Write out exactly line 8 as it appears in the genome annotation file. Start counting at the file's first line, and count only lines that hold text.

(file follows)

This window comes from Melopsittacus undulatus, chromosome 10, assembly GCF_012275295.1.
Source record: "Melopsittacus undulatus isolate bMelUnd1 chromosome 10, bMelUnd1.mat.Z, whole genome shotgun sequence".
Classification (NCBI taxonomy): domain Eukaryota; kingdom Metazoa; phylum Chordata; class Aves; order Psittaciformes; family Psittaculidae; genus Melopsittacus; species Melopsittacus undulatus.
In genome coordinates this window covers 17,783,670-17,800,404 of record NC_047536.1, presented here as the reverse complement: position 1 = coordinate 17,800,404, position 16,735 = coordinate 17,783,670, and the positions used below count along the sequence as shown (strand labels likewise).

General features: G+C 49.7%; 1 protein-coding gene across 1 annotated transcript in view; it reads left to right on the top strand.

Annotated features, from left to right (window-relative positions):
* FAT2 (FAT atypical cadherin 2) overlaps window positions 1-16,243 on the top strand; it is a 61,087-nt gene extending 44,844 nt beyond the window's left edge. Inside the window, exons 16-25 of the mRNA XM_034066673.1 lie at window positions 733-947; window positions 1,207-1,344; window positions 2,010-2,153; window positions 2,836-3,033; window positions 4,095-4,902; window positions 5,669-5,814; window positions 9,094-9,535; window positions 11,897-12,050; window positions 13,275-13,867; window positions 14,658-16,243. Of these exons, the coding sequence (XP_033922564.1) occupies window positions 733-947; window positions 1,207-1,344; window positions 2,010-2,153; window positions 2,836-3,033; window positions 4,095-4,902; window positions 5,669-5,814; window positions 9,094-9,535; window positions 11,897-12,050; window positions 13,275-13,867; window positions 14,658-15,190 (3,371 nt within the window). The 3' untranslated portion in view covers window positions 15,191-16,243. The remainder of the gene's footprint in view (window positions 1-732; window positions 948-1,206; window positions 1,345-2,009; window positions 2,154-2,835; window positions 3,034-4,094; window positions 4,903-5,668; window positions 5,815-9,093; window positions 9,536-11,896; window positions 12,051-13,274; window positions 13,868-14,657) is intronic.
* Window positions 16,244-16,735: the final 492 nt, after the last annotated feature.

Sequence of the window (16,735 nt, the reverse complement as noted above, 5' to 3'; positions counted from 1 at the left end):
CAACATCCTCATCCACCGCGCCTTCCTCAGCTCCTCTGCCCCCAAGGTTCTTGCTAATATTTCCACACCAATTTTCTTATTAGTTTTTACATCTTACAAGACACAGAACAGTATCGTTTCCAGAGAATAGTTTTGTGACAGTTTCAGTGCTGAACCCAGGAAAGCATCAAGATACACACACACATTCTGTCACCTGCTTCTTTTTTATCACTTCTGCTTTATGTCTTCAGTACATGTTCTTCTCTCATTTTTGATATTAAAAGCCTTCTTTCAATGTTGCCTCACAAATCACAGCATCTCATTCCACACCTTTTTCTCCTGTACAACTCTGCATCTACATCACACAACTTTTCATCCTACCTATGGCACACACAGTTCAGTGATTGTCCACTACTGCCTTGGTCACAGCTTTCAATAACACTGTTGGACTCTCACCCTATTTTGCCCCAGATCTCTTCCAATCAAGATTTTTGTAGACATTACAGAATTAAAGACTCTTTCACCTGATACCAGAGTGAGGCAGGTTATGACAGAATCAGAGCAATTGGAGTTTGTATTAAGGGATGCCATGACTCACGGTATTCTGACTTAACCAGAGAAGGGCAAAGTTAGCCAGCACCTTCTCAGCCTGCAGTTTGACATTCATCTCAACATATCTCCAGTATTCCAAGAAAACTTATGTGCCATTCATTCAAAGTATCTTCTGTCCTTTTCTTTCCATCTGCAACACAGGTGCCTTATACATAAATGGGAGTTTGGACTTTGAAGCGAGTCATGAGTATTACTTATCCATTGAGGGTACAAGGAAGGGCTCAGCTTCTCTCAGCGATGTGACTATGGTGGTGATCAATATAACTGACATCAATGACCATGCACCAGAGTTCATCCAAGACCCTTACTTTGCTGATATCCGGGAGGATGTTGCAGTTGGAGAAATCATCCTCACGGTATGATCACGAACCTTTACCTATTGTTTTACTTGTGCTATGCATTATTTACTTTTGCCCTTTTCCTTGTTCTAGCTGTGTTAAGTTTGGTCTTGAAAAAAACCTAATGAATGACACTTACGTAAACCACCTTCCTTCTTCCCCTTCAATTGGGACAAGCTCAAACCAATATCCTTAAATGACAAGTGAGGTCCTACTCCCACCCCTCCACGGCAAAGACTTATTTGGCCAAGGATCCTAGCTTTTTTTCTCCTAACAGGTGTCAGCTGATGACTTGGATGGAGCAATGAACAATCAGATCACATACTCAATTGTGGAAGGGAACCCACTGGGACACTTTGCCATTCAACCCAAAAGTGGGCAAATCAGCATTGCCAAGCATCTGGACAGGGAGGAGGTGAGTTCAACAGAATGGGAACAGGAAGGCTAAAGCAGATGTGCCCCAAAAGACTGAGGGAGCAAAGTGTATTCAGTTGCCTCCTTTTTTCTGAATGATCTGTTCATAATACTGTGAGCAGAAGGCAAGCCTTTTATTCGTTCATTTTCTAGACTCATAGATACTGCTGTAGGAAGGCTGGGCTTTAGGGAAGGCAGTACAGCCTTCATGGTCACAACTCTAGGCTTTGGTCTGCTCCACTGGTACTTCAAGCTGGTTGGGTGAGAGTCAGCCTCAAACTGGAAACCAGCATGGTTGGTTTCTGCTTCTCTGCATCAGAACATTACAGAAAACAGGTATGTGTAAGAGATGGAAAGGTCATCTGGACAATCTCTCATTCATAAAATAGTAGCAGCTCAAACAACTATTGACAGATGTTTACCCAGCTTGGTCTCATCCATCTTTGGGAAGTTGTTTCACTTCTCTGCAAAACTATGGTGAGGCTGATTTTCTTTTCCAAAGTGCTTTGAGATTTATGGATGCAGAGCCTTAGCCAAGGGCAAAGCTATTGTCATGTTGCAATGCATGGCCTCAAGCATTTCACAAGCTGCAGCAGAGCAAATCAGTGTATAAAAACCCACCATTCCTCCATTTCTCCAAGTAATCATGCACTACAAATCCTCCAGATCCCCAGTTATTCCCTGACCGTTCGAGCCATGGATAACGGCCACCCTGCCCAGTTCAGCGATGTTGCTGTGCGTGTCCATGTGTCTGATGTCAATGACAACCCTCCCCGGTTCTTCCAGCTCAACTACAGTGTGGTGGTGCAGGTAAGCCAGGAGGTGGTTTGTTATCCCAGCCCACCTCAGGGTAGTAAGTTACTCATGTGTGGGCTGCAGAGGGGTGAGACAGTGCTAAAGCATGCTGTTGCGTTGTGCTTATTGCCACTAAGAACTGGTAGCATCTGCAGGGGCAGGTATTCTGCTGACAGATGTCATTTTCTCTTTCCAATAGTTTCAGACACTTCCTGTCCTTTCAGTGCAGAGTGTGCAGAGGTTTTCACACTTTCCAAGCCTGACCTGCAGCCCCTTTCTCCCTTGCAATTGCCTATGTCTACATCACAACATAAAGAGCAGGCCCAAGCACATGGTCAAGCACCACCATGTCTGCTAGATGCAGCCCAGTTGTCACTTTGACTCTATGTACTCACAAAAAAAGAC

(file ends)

* Window positions 16,244-16,735: the final 492 nt, after the last annotated feature.